A Tesla showroom in Corte Madera, California. Picture: AFP
A Tesla showroom in Corte Madera, California. Picture: AFP

San Francisco — Tesla appointed Robyn Denholm, a director at the carmaker since 2014, to be chair of the board, after a run-in with securities regulators cost Elon Musk the position he had held since leading the company’s first round of funding 14 years ago.

Denholm, one of two women on the nine-member board, will preside over Tesla’s board effective immediately, the company said in a statement. She will leave her role as CFO and head of strategy at Telstra, the Australian telecommunications company, once her six-month notice period ends.

“I believe in this company, I believe in its mission and I look forward to helping Elon and the Tesla team achieve sustainable profitability and drive long-term shareholder value,” Denholm said in the statement.

It is the end of an era for Musk, who became chair when he led a $7.5m initial investment in the company in April 2004. While he will remain CEO and a director, the fallout from Musk’s posts in which he claimed to have secured the funding and investor support to buy out investors at $420 a share will last for years to come.

SEC conditions

Stepping down from the role of chair was a condition of the accord Musk reached with the Securities and Exchange Commission (SEC) in September to settle fraud charges related to his tweets on taking the company private. In addition to agreeing to a three-year ban from serving as chair, Musk and Tesla agreed that the company would add two new independent directors to the board by late December.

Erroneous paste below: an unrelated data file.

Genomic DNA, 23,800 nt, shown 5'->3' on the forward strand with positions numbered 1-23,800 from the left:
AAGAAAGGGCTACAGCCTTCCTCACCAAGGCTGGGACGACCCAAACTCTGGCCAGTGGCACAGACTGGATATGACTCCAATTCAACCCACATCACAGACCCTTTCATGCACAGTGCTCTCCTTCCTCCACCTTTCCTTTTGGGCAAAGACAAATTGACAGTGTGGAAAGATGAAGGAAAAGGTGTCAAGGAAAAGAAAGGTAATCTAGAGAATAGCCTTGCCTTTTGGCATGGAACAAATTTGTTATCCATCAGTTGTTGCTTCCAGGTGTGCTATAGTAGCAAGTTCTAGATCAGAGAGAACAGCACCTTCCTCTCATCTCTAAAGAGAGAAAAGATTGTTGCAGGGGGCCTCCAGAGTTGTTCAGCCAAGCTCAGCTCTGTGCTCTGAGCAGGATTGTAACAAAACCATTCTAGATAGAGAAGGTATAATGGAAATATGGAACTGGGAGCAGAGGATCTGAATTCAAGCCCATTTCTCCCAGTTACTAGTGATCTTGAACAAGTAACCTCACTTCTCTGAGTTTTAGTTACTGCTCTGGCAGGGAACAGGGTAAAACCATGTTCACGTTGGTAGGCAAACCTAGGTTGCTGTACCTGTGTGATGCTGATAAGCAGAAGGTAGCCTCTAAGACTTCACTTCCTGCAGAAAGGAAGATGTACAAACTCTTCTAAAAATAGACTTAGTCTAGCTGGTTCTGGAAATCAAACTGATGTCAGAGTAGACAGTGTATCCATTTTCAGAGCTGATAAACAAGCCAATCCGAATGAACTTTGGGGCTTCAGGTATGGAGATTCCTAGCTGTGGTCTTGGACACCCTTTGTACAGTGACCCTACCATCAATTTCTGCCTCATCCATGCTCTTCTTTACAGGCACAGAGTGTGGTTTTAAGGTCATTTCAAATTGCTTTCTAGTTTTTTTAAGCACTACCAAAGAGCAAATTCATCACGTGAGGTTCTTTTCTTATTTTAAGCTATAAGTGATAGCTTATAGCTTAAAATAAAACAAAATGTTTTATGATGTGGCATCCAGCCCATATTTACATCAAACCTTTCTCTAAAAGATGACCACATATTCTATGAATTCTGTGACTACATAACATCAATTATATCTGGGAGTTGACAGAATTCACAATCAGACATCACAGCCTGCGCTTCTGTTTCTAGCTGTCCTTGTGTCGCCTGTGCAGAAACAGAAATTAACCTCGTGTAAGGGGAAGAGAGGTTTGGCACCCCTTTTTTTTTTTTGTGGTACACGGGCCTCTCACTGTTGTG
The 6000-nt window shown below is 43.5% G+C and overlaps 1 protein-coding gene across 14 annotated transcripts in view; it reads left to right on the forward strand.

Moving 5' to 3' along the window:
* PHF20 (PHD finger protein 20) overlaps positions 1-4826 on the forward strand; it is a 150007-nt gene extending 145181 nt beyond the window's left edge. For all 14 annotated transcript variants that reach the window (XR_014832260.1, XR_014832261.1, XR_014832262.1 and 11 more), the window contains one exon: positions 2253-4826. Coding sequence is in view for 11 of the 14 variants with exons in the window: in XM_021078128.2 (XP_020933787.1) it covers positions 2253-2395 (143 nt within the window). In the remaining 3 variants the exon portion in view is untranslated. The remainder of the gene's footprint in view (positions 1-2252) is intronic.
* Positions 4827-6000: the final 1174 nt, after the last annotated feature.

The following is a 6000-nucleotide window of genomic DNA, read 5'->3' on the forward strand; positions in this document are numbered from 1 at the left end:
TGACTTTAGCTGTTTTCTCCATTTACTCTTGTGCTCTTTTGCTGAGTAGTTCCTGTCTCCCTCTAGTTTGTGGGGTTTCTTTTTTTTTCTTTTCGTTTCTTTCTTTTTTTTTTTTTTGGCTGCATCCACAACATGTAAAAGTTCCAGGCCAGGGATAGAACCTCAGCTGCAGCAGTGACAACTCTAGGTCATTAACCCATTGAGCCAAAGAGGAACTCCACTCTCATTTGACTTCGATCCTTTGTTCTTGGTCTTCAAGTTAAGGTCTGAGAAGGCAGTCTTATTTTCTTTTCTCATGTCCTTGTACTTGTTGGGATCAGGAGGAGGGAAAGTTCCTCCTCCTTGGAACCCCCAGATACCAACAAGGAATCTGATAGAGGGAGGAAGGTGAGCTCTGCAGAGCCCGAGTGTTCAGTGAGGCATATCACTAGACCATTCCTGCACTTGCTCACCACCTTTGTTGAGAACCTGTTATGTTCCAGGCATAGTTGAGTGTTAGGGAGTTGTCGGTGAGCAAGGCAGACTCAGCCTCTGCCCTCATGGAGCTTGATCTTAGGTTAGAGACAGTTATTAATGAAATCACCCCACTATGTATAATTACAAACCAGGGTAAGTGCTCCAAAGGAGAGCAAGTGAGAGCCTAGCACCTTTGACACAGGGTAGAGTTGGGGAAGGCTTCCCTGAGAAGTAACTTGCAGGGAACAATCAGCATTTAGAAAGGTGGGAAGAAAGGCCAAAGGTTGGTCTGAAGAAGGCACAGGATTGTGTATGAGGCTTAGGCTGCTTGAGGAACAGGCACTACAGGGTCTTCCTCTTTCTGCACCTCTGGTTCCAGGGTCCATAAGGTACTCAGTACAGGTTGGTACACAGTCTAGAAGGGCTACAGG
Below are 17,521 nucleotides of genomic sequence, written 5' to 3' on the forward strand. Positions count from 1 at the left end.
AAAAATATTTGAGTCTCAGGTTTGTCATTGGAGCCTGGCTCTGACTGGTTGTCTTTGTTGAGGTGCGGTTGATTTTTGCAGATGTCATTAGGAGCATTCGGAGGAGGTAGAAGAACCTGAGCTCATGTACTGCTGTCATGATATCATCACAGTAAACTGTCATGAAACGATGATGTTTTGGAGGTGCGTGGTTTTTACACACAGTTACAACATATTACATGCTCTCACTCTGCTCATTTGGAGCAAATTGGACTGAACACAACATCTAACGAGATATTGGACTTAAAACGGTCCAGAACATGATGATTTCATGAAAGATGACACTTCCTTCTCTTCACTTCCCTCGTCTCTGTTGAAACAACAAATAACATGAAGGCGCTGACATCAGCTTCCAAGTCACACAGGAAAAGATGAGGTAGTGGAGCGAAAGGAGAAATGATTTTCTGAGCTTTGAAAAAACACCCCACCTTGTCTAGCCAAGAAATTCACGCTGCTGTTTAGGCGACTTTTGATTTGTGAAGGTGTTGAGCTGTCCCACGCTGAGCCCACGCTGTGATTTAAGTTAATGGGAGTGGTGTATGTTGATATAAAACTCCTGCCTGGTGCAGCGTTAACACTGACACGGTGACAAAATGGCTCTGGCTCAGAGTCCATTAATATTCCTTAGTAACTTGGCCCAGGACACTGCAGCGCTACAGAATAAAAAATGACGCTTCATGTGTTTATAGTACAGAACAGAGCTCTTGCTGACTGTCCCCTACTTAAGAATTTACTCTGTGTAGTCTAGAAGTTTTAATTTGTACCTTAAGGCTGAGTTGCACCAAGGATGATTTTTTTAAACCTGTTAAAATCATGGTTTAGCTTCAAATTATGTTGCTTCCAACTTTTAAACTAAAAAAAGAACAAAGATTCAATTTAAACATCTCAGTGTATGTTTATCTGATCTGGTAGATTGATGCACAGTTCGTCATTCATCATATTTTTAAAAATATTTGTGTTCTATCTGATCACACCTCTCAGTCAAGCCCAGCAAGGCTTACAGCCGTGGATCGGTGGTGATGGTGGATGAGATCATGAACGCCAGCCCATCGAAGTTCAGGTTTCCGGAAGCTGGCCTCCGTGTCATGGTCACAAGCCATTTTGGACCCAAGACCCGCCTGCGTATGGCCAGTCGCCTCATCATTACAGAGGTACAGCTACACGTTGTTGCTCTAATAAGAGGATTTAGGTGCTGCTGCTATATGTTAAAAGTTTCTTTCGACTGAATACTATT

Denholm previously worked at Toyota, Sun Microsystems and Juniper Networks, where she was chief financial and operations officer.

“Robyn has extensive experience in both the tech and auto industries, and she has made significant contributions as a Tesla board member over the past four years in helping us become a profitable company,” Musk said in the statement. “I look forward to working even more closely with Robyn as we continue accelerating the advent of sustainable energy.”

The Tesla board is actively continuing to search for two more independent directors.

Under fire

Tesla’s board, which includes Musk’s brother Kimbal, has long come under fire from corporate governance experts for lacking independence and being comprised of Musk loyalists. Several are investors in or directors at SpaceX, the closely held rocket company that Musk also runs, including Steve Jurvetson. He has been on a leave of absence since accusations of misconduct spurred his resignation a year ago from the venture capital firm he co-founded.

Directors will create a permanent committee to ensure implementation of the terms of the SEC settlement, which include setting up procedures and controls to oversee Musk’s communications — including his tweets. Tesla will have to employ or designate a securities lawyer to review messages that senior officers send through Twitter and other social media.

A union-affiliated investor group and officials representing major pension funds in four states have called on Tesla to go beyond the terms of the SEC settlement to fix its corporate governance issues. The group wrote in a letter to three Tesla independent directors last week calling for the creation and release of a plan to refresh the board and for timelines to be set for some members to leave.